From staff and wire reports
The rush to launch service on a new, faster Amtrak route near Seattle came at a deadly cost: none of the critical speed-control technology that could have prevented a derailment was active before the train set off on its maiden voyage.
Work to install the sophisticated, GPS-based technology known as positive train control, or PTC, isn’t expected to be completed on the newly opened 15-mile span where the train derailed until next spring, according to Sound Transit, the public agency that owns the tracks.
PTC was supposed to have been installed along the Caltrain line by 2015, but the commuter railroad has repeatedly missed deadlines. Caltrain hopes to have the $231 million system installed by December 2018, a federal deadline.
In Dupont, Wash., the train was going 80 mph in a 30 mph zone Monday when it raced off the rails as they curved toward a bridge, hurtling train cars onto a highway below, investigators said. Three people were killed, and dozens were injured. Federal investigators say they are looking into whether the engineer was distracted.
PTC to be required in one year
PTC could have detected the speeding and automatically applied the brakes to stop the train, said Najmedin Meshkati, a USC professor who has studied the technology for three decades.
“It is another layer of safety,” he said.
Amtrak and the Washington Department of Transportation started publicizing the switch to the new route in October. The agencies did not immediately respond to questions about why they did so while the speed-control technology was still months away.
Railroads are under government orders to install positive train control by the end of 2018 after the industry lobbied Congress to extend earlier deadlines, citing complexity and cost.
Caltrain’s PTC project
Locally, Caltrain’s PTC installation fell behind because of miscommunication between the railroad and its contractor, Parsons Transportation Group. Caltrain fired Parsons in February. The two entities are now suing each other in San Mateo County Superior Court.
Caltrain claims it had to fire Parsons because of repeated delays. Parsons said it was delayed because of changes made by Caltrain, a lack of access to the tracks, inaccurate data in Caltrain’s files, and late responses by Caltrain for information necessary to finish the job.
Parsons claims it has incurred more than $35 million in losses due to Caltrain’s delays and changes. Caltrain is suing Parsons for $98 million.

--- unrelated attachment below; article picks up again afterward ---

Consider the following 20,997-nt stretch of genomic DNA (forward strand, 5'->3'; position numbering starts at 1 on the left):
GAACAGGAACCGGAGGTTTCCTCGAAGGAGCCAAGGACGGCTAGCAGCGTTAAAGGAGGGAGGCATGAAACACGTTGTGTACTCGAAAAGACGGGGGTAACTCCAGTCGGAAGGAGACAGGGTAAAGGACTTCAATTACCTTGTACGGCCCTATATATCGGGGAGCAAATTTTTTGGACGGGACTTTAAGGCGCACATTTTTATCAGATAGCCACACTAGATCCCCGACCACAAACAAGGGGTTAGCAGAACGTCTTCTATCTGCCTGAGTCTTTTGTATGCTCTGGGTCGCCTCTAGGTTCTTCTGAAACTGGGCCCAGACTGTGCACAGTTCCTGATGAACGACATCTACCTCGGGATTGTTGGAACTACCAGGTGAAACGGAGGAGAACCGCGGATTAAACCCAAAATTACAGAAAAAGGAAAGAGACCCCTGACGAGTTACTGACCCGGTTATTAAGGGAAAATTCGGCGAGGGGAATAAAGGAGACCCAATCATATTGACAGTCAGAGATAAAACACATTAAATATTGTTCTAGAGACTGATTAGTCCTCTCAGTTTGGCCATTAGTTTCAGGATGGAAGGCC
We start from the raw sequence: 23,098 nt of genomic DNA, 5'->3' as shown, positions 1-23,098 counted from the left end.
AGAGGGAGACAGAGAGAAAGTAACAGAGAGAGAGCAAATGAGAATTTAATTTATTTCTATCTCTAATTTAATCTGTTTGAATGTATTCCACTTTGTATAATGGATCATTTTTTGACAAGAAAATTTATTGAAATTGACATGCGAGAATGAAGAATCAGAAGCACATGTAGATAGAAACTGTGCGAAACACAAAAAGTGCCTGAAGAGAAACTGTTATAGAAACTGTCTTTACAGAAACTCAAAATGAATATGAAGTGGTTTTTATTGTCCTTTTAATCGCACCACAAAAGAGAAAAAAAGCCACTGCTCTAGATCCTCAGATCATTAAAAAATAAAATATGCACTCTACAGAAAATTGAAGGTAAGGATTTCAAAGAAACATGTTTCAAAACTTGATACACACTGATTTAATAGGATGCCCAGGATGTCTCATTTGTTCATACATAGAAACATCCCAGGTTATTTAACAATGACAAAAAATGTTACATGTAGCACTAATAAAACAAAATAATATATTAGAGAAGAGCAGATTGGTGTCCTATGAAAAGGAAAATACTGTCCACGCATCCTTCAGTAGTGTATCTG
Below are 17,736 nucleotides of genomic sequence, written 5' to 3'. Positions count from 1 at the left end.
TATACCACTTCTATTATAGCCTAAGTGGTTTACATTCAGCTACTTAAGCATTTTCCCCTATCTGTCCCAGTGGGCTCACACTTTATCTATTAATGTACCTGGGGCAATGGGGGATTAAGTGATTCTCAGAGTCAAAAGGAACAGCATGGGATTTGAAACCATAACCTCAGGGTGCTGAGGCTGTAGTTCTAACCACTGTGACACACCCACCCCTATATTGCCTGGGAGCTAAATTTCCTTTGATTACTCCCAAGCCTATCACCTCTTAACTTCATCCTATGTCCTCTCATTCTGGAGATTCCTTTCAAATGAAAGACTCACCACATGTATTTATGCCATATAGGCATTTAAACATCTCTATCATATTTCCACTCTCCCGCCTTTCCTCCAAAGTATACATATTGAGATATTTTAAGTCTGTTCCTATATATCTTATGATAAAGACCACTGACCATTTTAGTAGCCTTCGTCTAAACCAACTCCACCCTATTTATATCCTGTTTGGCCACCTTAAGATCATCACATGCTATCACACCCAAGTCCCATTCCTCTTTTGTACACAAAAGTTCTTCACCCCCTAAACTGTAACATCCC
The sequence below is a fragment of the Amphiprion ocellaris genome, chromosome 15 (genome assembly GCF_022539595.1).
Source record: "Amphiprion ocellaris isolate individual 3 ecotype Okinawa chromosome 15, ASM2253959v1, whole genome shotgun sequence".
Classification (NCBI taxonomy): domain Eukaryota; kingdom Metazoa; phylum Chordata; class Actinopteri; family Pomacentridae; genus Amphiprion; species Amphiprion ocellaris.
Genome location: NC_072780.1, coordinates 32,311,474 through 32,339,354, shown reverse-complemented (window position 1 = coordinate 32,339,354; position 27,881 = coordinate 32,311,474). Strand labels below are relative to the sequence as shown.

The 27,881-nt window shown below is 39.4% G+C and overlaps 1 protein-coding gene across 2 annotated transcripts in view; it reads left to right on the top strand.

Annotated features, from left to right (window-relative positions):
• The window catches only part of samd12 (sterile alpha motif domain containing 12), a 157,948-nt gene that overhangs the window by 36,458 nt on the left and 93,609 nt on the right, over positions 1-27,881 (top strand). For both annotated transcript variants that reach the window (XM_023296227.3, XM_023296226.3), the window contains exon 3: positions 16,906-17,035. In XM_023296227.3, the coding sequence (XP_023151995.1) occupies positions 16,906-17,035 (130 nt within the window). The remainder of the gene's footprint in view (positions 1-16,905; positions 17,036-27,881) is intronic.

While the Caltrain PTC installation isn’t going well, Union Pacific, the nation’s largest freight carrier, said it was spending $2.9 billion on the technology. Industry groups estimate railroads will spend a total of about $10 billion to install and implement the systems.
Monday’s wreck is just the latest example of a deadly crash that experts say could have been prevented if the technology were in place to slow down the train when engineers go too fast, get distracted or fall ill.
U.S. investigators have listed a lack of such a system as a contributing factor in at least 25 crashes over the last 20 years, including two in the last four years where a train approached sharp curves at more than double the speed limit.
A Metro-North train crashed in New York City in 2013, killing four people, when an engineer with sleep apnea dozed off. An Amtrak train crashed in Philadelphia in 2015, killing eight people, when investigators say the engineer was distracted by radio traffic and lost his bearings.
Positive train control was installed on 23% of the nation’s passenger route miles and 37% of freight route miles as of July, the last time the Federal Railroad Administration updated its online tracker for the technology.
The National Transportation Safety Board first recommended the use of “automatic train control” in 1970, a year after two Penn Central commuter trains collided, killing four and injuring 43.
The railroad industry was opposed for decades until a Metrolink commuter train collided head-on with a freight train near Los Angeles in 2008. Investigators said the train’s engineer was texting and ran a stop signal, killing 25 people.
“It’s a good fail-safe for human error,” said Fran Kelly, assistant general manager for SEPTA, the Philadelphia-area commuter railroad that was an early adopter of positive train control. “It’s using the best technologies available to complement what the human engineer is doing — the human element of it.”